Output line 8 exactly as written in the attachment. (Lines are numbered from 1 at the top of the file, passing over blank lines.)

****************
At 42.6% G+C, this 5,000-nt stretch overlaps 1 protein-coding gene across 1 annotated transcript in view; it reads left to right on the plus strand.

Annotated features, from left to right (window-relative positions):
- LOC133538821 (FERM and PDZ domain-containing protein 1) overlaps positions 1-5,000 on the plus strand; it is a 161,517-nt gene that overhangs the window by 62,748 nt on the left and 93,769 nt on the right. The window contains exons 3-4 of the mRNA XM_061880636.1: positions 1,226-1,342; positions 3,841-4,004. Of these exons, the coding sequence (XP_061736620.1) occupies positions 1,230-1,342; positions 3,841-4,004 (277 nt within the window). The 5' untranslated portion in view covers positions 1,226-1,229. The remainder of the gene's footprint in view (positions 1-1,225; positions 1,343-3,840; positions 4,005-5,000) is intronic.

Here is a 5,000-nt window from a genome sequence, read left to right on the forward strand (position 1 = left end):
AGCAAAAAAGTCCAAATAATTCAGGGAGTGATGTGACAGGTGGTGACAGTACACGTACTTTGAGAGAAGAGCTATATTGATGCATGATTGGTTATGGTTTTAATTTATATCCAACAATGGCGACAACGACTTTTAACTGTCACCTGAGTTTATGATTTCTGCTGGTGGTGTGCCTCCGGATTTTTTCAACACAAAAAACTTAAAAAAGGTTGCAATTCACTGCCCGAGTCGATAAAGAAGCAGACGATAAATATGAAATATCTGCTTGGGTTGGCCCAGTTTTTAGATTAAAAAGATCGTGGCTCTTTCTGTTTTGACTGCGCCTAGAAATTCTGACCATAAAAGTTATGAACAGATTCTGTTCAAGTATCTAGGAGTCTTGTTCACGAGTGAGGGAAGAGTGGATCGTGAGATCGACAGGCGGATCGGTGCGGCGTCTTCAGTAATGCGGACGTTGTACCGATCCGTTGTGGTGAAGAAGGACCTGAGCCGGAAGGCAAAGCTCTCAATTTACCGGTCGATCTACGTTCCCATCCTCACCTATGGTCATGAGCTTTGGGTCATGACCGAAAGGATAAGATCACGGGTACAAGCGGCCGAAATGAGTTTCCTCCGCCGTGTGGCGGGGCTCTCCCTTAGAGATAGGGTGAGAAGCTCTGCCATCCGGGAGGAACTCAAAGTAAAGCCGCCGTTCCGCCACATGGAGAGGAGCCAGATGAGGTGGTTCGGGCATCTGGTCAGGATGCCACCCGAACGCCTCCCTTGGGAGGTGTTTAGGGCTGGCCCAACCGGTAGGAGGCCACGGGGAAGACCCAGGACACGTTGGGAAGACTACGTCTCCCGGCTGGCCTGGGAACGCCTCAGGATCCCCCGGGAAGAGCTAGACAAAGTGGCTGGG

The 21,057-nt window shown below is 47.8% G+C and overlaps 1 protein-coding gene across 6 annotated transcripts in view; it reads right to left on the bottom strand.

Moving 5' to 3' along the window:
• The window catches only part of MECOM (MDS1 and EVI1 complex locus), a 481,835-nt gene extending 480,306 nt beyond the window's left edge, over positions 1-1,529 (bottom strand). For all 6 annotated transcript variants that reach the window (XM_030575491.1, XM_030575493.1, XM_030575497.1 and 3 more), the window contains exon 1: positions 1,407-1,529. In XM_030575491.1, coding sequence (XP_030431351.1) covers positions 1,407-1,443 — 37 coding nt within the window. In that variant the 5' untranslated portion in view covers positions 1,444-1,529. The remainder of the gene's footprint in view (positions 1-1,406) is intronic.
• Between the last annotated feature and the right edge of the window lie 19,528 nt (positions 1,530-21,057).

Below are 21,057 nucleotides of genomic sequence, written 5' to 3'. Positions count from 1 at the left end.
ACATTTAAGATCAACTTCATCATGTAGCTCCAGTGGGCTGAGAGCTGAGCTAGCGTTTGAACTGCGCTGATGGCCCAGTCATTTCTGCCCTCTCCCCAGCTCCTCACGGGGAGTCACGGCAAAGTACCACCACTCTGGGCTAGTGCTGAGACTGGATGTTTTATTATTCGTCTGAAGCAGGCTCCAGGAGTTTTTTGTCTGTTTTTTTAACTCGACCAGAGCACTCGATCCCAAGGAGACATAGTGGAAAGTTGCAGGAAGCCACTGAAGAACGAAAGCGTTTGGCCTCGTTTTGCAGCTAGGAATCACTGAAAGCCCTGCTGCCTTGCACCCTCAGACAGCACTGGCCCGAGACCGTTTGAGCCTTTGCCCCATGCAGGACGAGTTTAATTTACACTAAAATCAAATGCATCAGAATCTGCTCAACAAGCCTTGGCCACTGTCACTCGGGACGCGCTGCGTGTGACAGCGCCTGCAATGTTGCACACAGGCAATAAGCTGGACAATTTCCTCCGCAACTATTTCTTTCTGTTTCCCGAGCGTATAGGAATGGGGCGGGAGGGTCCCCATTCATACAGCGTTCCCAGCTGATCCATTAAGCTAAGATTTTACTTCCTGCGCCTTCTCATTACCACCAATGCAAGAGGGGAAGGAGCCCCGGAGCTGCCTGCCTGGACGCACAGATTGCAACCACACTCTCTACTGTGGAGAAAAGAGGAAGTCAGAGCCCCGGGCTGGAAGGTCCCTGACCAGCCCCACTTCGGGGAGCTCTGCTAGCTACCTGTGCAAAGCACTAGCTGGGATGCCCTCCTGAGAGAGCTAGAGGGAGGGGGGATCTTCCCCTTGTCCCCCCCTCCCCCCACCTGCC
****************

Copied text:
• The window catches only part of MECOM (MDS1 and EVI1 complex locus), a 481,835-nt gene extending 480,306 nt beyond the window's left edge, over positions 1-1,529 (bottom strand). For all 6 annotated transcript variants that reach the window (XM_030575491.1, XM_030575493.1, XM_030575497.1 and 3 more), the window contains exon 1: positions 1,407-1,529. In XM_030575491.1, coding sequence (XP_030431351.1) covers positions 1,407-1,443 — 37 coding nt within the window. In that variant the 5' untranslated portion in view covers positions 1,444-1,529. The remainder of the gene's footprint in view (positions 1-1,406) is intronic.